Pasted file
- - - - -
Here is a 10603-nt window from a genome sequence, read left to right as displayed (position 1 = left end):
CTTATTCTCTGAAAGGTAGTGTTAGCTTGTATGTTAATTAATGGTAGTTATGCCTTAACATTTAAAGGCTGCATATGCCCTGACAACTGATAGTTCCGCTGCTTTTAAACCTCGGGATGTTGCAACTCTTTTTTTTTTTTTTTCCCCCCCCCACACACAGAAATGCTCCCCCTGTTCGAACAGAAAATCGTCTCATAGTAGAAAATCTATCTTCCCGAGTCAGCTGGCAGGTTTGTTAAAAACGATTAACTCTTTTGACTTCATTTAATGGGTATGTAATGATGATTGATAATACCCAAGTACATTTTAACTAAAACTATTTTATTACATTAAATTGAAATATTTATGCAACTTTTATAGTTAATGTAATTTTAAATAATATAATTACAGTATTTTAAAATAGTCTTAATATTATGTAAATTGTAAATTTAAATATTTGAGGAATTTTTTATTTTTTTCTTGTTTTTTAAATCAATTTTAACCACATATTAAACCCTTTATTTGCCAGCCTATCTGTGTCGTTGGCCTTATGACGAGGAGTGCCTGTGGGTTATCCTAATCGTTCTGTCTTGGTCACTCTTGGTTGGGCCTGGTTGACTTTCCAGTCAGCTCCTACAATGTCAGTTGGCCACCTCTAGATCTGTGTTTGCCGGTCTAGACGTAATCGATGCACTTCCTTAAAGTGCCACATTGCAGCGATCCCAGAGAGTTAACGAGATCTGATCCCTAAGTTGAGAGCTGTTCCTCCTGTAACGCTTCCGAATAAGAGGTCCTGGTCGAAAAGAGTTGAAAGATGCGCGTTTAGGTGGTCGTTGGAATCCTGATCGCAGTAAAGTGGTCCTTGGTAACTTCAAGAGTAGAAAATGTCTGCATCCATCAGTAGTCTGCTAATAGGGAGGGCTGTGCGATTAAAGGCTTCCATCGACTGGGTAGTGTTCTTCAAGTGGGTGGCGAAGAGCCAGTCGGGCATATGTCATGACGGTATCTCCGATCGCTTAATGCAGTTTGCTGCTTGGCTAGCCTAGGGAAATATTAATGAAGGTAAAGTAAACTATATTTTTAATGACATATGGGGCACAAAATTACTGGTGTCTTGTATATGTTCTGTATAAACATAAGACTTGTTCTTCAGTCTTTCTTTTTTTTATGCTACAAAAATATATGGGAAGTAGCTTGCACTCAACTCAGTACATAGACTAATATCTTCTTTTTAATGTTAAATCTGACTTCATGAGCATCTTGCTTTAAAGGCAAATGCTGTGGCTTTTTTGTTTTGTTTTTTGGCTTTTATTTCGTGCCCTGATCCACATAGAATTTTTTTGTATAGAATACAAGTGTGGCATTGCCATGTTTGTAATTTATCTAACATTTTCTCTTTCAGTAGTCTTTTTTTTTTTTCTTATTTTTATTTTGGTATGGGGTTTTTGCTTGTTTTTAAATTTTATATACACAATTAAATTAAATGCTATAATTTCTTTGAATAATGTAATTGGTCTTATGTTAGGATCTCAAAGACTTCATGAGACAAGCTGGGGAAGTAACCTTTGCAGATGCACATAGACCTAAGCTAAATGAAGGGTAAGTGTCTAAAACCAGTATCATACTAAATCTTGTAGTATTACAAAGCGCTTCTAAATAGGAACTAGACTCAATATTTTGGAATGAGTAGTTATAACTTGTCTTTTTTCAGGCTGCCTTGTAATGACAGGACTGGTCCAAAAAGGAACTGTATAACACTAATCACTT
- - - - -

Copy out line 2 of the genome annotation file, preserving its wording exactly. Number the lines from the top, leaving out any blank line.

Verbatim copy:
CTTATTCTCTGAAAGGTAGTGTTAGCTTGTATGTTAATTAATGGTAGTTATGCCTTAACATTTAAAGGCTGCATATGCCCTGACAACTGATAGTTCCGCTGCTTTTAAACCTCGGGATGTTGCAACTCTTTTTTTTTTTTTTTCCCCCCCCCACACACAGAAATGCTCCCCCTGTTCGAACAGAAAATCGTCTCATAGTAGAAAATCTATCTTCCCGAGTCAGCTGGCAGGTTTGTTAAAAACGATTAACTCTTTTGACTTCATTTAATGGGTATGTAATGATGATTGATAATACCCAAGTACATTTTAACTAAAACTATTTTATTACATTAAATTGAAATATTTATGCAACTTTTATAGTTAATGTAATTTTAAATAATATAATTACAGTATTTTAAAATAGTCTTAATATTATGTAAATTGTAAATTTAAATATTTGAGGAATTTTTTATTTTTTTCTTGTTTTTTAAATCAATTTTAACCACATATTAAACCCTTTATTTGCCAGCCTATCTGTGTCGTTGGCCTTATGACGAGGAGTGCCTGTGGGTTATCCTAATCGTTCTGTCTTGGTCACTCTTGGTTGGGCCTGGTTGACTTTCCAGTCAGCTCCTACAATGTCAGTTGGCCACCTCTAGATCTGTGTTTGCCGGTCTAGACGTAATCGATGCACTTCCTTAAAGTGCCACATTGCAGCGATCCCAGAGAGTTAACGAGATCTGATCCCTAAGTTGAGAGCTGTTCCTCCTGTAACGCTTCCGAATAAGAGGTCCTGGTCGAAAAGAGTTGAAAGATGCGCGTTTAGGTGGTCGTTGGAATCCTGATCGCAGTAAAGTGGTCCTTGGTAACTTCAAGAGTAGAAAATGTCTGCATCCATCAGTAGTCTGCTAATAGGGAGGGCTGTGCGATTAAAGGCTTCCATCGACTGGGTAGTGTTCTTCAAGTGGGTGGCGAAGAGCCAGTCGGGCATATGTCATGACGGTATCTCCGATCGCTTAATGCAGTTTGCTGCTTGGCTAGCCTAGGGAAATATTAATGAAGGTAAAGTAAACTATATTTTTAATGACATATGGGGCACAAAATTACTGGTGTCTTGTATATGTTCTGTATAAACATAAGACTTGTTCTTCAGTCTTTCTTTTTTTTATGCTACAAAAATATATGGGAAGTAGCTTGCACTCAACTCAGTACATAGACTAATATCTTCTTTTTAATGTTAAATCTGACTTCATGAGCATCTTGCTTTAAAGGCAAATGCTGTGGCTTTTTTGTTTTGTTTTTTGGCTTTTATTTCGTGCCCTGATCCACATAGAATTTTTTTGTATAGAATACAAGTGTGGCATTGCCATGTTTGTAATTTATCTAACATTTTCTCTTTCAGTAGTCTTTTTTTTTTTTCTTATTTTTATTTTGGTATGGGGTTTTTGCTTGTTTTTAAATTTTATATACACAATTAAATTAAATGCTATAATTTCTTTGAATAATGTAATTGGTCTTATGTTAGGATCTCAAAGACTTCATGAGACAAGCTGGGGAAGTAACCTTTGCAGATGCACATAGACCTAAGCTAAATGAAGGGTAAGTGTCTAAAACCAGTATCATACTAAATCTTGTAGTATTACAAAGCGCTTCTAAATAGGAACTAGACTCAATATTTTGGAATGAGTAGTTATAACTTGTCTTTTTTCAGGCTGCCTTGTAATGACAGGACTGGTCCAAAAAGGAACTGTATAACACTAATCACTT